Starting school marks a major change in your child’s life.
New faces, new experiences, new friends, and new routines.
For autistic kids in particular, school can be a big challenge.
If your autistic kid is having challenges in school, you may consider seeing out pediatric therapy for autism spectrum disorder.
Visiting a pediatric occupational therapy clinic can help them to develop the skills needed to succeed in school.
Today we’re first going to look at some of the ways school can be challenging for autistic kids.
After that, we’ll review the many ways pediatric occupational therapy can help.
Keep reading to find out more about the challenges your autistic child may face at school, and how occupational therapy can make things easier for them.
Its Changing Rules, Expectations, And Routines Can Be Stressful
Autistic kids generally tend to do best when they have a set routine and a consistent schedule.
They like predictability.
Although school generally follows certain predictable patterns, any changes to what is expected can make adjustments difficult.
That’s true when they transition from their summer schedule and go back to school, but it’s also true at school itself.
Changes such as school cancellations due to weather, field trips, or even having a substitute teacher can be difficult for autistic children to adjust to.
It Presents New Sensory Challenges
Sensory stimuli can be extremely overwhelming for autistic children (and adults too).
For some, it may even trigger anxiety, and result in more displays of disruptive behaviors.
These may include:
- People yelling and speaking loudly
- Bright, fluorescent lights
- The school bell
- Gyms and hallways which echo
- Fire alarms
Most of us might just think of these as part of everyday life at school, but for autistic kids with sensory processing issues, it can be overwhelming.
It Challenges Their Executive Functioning
Executive functioning consists of a set of mental skills which help people navigate their daily lives.
These can include:
- Self control
- Using working memory
- Flexible thinking
- Planning and executing things involving multiple steps
- Keeping timelines in mind when completing tasks
In a school setting, this translates to preparing for exams, planning events, managing homework, and completing projects.
Many autistic people struggle with some or all of these executive functioning tasks.
Due to this, keeping up in school can often be difficult.
It Pushes Them Into New Social Situations
One of the traits most common in autistic kids, to varying degrees, is difficulty with social communication.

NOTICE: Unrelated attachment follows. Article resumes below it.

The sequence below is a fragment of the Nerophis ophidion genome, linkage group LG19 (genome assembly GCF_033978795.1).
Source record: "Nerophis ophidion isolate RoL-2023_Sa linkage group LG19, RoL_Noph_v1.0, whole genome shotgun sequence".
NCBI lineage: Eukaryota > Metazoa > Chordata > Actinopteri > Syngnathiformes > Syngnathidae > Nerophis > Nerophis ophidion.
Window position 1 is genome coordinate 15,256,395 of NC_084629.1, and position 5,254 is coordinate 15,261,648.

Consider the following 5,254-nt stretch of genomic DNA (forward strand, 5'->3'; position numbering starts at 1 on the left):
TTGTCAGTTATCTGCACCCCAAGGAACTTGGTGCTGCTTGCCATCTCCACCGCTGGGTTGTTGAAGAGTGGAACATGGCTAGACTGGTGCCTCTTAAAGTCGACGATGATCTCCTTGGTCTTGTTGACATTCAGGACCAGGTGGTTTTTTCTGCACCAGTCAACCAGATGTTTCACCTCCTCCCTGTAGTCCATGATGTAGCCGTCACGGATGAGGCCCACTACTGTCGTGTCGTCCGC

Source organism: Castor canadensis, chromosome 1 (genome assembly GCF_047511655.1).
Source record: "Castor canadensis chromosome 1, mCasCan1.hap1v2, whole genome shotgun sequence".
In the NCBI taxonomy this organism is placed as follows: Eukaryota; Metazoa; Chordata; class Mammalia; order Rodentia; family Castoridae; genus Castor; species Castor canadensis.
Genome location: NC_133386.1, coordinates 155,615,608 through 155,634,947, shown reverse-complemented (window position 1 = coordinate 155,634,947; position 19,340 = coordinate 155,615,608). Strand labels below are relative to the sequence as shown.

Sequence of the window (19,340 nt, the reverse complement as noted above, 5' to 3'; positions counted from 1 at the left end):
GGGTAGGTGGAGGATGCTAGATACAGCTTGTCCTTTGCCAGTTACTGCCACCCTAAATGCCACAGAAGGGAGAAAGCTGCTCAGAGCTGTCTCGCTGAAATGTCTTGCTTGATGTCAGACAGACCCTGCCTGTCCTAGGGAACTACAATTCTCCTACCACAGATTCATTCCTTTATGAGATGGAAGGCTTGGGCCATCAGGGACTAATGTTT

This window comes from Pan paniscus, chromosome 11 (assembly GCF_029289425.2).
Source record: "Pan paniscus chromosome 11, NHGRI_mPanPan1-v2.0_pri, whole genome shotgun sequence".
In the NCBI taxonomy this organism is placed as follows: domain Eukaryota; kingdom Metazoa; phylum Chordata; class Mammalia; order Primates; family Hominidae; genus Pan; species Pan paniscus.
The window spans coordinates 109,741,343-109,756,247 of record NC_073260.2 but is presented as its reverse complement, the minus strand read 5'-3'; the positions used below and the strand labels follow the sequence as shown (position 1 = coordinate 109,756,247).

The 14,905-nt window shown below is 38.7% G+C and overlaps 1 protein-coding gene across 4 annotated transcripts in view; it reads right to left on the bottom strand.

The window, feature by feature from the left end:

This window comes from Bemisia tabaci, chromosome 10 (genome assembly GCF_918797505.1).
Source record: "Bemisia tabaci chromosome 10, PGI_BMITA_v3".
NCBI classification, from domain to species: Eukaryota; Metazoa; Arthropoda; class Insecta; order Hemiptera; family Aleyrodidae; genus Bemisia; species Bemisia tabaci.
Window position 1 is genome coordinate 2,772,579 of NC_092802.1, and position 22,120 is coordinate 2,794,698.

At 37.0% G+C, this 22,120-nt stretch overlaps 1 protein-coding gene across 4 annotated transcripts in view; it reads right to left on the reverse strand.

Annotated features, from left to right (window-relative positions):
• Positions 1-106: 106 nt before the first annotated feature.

For example, autistic people may struggle to maintain eye contact.
They also may not know when it’s their turn to speak in a conversation or have trouble regulating their tone of voice.
Additionally, autistic kids may not know which behaviors are acceptable in various situations.
What’s acceptable in gym class is different from what’s expected in math class, for example.
Having trouble with social cues may mean other kids don’t want to play with them at recess.
This can lead to social isolation or being perceived as introverted when they chose not to participate.
Some may withdraw rather than risk being scolded or teased for not behaving properly.
It Presents New Motor Skills Challenges
Many autistic children have difficulties with motor skills.
They may also have trouble with gross motor skills like running, jumping, kicking, and throwing.
They may also have issues with motor planning, which involves anticipating action.
Difficulty with motor skills can lead to limitations in day to day life at school, as well as scholastic achievements.
Other Kids (And Teachers) May Not Recognize Their Challenges
When someone has trouble with social cues, or displays behavior that seemingly goes against social norms, it can lead to many difficulties.
People who aren’t autistic – including classmates and teachers – will have varying levels of tolerance towards these behaviors.
An autistic child may move around in unusual or unexpected ways, carry on about a special interest, or have trouble connecting with peers.
Teachers and other kids who are not used to being around autistic people may have a lower tolerance for these behaviors.
Some may even find them upsetting.
This can result in autistic kids who don’t have support to help meet their needs falling behind in school.
It can also result in having trouble connecting with others to make friends.
This is all the more reason why a neurodiversity affirming environment is so important for autistic kids to be able to thrive.
Here at Little Feet Therapy, we work with schools to educate teachers on how to best support, not change their autistic children.
This means working with children in their natural environments, including schools, to find the best ways to support them.